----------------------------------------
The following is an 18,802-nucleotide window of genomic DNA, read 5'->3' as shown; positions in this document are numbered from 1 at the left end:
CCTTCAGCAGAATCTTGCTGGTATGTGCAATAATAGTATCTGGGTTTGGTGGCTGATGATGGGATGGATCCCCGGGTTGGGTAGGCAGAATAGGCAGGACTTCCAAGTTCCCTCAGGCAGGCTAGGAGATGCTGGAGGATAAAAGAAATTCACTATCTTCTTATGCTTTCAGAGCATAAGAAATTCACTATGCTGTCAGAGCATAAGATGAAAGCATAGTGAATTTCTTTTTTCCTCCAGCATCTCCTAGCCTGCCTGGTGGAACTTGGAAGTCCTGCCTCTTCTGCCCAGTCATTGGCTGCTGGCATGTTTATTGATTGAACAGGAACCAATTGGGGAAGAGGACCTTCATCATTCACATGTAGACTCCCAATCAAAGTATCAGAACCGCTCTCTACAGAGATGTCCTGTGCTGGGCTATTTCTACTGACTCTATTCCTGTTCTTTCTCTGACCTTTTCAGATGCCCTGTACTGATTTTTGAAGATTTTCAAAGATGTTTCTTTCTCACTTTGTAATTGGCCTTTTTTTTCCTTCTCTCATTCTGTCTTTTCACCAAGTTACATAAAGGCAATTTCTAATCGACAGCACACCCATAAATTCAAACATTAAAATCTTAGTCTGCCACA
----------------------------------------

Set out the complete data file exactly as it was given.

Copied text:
The following is an 18,802-nucleotide window of genomic DNA, read 5'->3' as shown; positions in this document are numbered from 1 at the left end:
CCTTCAGCAGAATCTTGCTGGTATGTGCAATAATAGTATCTGGGTTTGGTGGCTGATGATGGGATGGATCCCCGGGTTGGGTAGGCAGAATAGGCAGGACTTCCAAGTTCCCTCAGGCAGGCTAGGAGATGCTGGAGGATAAAAGAAATTCACTATCTTCTTATGCTTTCAGAGCATAAGAAATTCACTATGCTGTCAGAGCATAAGATGAAAGCATAGTGAATTTCTTTTTTCCTCCAGCATCTCCTAGCCTGCCTGGTGGAACTTGGAAGTCCTGCCTCTTCTGCCCAGTCATTGGCTGCTGGCATGTTTATTGATTGAACAGGAACCAATTGGGGAAGAGGACCTTCATCATTCACATGTAGACTCCCAATCAAAGTATCAGAACCGCTCTCTACAGAGATGTCCTGTGCTGGGCTATTTCTACTGACTCTATTCCTGTTCTTTCTCTGACCTTTTCAGATGCCCTGTACTGATTTTTGAAGATTTTCAAAGATGTTTCTTTCTCACTTTGTAATTGGCCTTTTTTTTCCTTCTCTCATTCTGTCTTTTCACCAAGTTACATAAAGGCAATTTCTAATCGACAGCACACCCATAAATTCAAACATTAAAATCTTAGTCTGCCACA